Gender pay gap remains 'disappointing'

Finbar O'Mallon
Workplace Gender Equality Agency says women earned $25K a year less on average than men in 2018-19

New pay data for the private sector has been dubbed "disappointing" by the director of Australia's gender equality watchdog.

Men in the private sector are still taking home more per year than their female workmates, according to figures from the Workplace Gender Equality Agency.

In its annual scorecard released on Tuesday, the agency says male full-time workers on average took home 20.8 per cent, or $25,000, more than women in 2018-19.

The figures are based on data provided to the agency by non-public sector employers with more than 100 staff and takes into account super, bonuses and other allowances.

Australian Bureau of Statistics data in August put the national pay gap for public and private sectors at 14 per cent based on annual salaries.

In WGEA's scorecard, it found in Australia's most female-dominated industry, healthcare and social assistance, work to close the pay gap was actually going backwards.

In 2015-16, there was a 14.7 per cent pay gap between men and women in that industry, which has since risen to 15.9 per cent.

Director Libby Lyons said employers could not become complacent in addressing gender equality.

"I'd have to say overall I'm disappointed this year ... I think it would be fair to say that it's modest improvement at best," she told AAP.

Ms Lyons pointed to the pay gap as well as the lack of female chief executives or board members.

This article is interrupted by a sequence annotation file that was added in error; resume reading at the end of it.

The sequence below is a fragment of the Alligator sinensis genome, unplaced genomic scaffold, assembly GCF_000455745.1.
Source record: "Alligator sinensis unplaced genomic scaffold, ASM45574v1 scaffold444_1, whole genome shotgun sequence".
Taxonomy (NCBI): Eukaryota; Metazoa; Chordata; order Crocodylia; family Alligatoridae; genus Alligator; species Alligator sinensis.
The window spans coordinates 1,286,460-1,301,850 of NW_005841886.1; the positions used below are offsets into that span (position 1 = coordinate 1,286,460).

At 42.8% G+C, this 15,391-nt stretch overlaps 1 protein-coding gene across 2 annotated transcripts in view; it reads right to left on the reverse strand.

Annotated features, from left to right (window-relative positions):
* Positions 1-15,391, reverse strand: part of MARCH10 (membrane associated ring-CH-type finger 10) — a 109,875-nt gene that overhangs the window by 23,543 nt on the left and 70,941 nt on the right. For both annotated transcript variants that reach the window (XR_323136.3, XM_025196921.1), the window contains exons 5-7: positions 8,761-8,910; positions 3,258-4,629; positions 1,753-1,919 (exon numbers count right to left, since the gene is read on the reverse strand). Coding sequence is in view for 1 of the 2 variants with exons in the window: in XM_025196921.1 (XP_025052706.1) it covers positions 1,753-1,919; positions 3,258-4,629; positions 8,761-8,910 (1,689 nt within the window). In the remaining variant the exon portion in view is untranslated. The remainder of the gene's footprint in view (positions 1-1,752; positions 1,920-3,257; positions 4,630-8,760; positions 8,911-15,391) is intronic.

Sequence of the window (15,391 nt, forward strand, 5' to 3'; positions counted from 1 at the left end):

She said the number of female board members, which stood at 26.8 per cent in 2018-19, had been stagnant about the 24 per cent to 26 per cent mark for the past six years.

Ms Lyons said upping the number of women in companies, as well as increasing their pay packets, would boost the national economy and business profits.

"It is the smart thing to do," she said.

Ms Lyons said the recent news that Macquarie boss Shemara Wikramanayake was Australia's highest-paid chief executive was the "exception rather than the rule".

She said in previous years the agency had witnessed dramatic jumps in the pay gap but these had since slowed.

Ms Lyons said she was heartened by the growing number of employers having a strategy around domestic violence and offering more related leave.

While more than 75 per cent of the employers that provided data to the agency had a gender equality strategy, only 32.2 per cent had introduce gender equality KPIs.

Women's Minister Marise Payne said the WGEA's latest scorecard showed there was still work to do but there was positive improvement in some areas.

"The government is working with business to increase women's leadership in the private sector, which is the largest employer of Australian women," she said.

She pointed to the pay gap being 17.2 per cent in 2013.